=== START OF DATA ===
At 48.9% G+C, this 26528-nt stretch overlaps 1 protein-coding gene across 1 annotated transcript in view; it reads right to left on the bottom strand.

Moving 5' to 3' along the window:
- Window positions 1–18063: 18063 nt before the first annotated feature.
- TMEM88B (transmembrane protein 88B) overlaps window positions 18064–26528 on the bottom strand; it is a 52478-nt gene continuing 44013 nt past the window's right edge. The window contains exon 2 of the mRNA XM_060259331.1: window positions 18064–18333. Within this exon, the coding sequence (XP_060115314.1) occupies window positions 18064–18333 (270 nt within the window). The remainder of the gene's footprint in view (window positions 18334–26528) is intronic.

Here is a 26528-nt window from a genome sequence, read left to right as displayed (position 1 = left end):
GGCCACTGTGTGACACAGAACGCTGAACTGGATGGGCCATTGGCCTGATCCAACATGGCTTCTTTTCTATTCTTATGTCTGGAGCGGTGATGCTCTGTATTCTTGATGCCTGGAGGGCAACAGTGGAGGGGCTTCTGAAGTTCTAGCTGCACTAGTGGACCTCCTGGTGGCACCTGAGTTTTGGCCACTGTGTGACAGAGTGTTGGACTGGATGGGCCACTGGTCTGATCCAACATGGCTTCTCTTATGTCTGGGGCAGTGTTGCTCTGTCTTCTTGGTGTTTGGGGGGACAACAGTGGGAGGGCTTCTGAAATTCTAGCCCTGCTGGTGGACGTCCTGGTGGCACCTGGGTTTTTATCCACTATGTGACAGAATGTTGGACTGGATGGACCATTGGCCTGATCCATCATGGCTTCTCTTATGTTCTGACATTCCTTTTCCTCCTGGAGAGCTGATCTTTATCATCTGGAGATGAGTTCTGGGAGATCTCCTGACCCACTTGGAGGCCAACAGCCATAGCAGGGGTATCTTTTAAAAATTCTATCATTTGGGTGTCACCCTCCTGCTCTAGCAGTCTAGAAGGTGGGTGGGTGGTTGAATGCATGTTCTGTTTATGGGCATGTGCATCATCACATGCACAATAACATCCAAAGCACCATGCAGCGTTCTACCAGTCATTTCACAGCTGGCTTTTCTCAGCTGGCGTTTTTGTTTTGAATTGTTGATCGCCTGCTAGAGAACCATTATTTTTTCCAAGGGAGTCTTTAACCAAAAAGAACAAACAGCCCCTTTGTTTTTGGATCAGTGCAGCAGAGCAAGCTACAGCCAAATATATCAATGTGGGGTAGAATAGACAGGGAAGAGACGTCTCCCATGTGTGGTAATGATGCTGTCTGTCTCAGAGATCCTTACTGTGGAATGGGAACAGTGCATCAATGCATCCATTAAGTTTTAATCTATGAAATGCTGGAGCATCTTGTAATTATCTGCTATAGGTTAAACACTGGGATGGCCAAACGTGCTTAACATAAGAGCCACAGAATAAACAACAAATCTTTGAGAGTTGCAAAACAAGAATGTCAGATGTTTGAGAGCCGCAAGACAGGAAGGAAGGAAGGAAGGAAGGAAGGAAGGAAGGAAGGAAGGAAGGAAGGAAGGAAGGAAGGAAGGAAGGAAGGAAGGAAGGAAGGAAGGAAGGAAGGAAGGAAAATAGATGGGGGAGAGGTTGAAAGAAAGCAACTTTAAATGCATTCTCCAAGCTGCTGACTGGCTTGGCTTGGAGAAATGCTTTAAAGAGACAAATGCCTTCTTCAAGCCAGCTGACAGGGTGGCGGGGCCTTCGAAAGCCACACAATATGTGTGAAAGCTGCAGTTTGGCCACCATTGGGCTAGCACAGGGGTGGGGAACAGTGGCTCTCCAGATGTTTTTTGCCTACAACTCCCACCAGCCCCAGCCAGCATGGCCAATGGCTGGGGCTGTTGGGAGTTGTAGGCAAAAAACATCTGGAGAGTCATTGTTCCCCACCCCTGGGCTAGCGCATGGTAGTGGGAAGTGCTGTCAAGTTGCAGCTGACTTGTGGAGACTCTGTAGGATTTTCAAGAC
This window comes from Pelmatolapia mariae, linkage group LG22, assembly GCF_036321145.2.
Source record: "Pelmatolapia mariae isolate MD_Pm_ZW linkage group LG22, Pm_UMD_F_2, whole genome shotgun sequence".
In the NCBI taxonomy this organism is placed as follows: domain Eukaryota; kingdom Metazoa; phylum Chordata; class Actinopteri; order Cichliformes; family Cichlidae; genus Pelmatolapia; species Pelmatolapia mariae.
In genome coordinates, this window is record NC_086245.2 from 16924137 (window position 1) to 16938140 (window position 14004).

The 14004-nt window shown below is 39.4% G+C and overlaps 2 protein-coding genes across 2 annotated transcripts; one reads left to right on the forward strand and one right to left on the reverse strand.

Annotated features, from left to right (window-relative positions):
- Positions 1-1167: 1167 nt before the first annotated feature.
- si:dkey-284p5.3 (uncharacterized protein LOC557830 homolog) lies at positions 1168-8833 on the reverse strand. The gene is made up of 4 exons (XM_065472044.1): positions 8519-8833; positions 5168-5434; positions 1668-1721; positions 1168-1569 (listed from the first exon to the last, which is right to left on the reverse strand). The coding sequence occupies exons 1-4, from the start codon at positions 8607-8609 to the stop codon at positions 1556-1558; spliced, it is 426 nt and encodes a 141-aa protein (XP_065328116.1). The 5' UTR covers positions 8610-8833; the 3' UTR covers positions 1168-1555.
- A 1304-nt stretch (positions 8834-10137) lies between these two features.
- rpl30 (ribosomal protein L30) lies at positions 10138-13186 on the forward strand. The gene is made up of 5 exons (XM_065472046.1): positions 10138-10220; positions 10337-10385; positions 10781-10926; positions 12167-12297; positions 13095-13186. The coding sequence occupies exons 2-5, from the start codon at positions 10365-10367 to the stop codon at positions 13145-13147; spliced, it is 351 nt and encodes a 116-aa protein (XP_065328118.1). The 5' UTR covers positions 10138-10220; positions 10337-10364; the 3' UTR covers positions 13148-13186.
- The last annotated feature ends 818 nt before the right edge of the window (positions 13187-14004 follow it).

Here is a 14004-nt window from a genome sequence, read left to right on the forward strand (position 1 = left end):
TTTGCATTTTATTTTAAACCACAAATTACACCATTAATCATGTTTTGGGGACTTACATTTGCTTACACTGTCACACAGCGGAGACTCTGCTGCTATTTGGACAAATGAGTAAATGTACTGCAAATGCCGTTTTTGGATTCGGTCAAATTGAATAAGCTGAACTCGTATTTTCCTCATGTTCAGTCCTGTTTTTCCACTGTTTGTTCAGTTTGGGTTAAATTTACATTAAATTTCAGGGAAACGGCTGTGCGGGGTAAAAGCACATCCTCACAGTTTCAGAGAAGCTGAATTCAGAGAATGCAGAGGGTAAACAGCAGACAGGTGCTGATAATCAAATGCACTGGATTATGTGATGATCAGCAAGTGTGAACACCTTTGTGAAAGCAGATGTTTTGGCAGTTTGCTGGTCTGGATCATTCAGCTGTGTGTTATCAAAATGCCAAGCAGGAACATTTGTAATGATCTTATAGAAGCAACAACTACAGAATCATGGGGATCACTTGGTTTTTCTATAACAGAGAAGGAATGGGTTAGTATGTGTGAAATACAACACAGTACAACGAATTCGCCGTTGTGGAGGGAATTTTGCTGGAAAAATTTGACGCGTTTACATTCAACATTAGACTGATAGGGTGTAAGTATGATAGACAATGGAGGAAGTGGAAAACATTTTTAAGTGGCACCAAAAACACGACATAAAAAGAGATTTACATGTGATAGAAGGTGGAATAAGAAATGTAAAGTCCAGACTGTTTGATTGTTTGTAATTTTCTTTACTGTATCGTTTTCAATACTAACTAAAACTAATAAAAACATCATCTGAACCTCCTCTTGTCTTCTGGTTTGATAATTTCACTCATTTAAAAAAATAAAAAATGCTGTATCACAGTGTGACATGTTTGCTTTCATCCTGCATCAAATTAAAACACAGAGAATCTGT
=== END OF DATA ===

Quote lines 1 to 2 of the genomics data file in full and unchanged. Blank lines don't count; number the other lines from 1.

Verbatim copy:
At 48.9% G+C, this 26528-nt stretch overlaps 1 protein-coding gene across 1 annotated transcript in view; it reads right to left on the bottom strand.

Moving 5' to 3' along the window: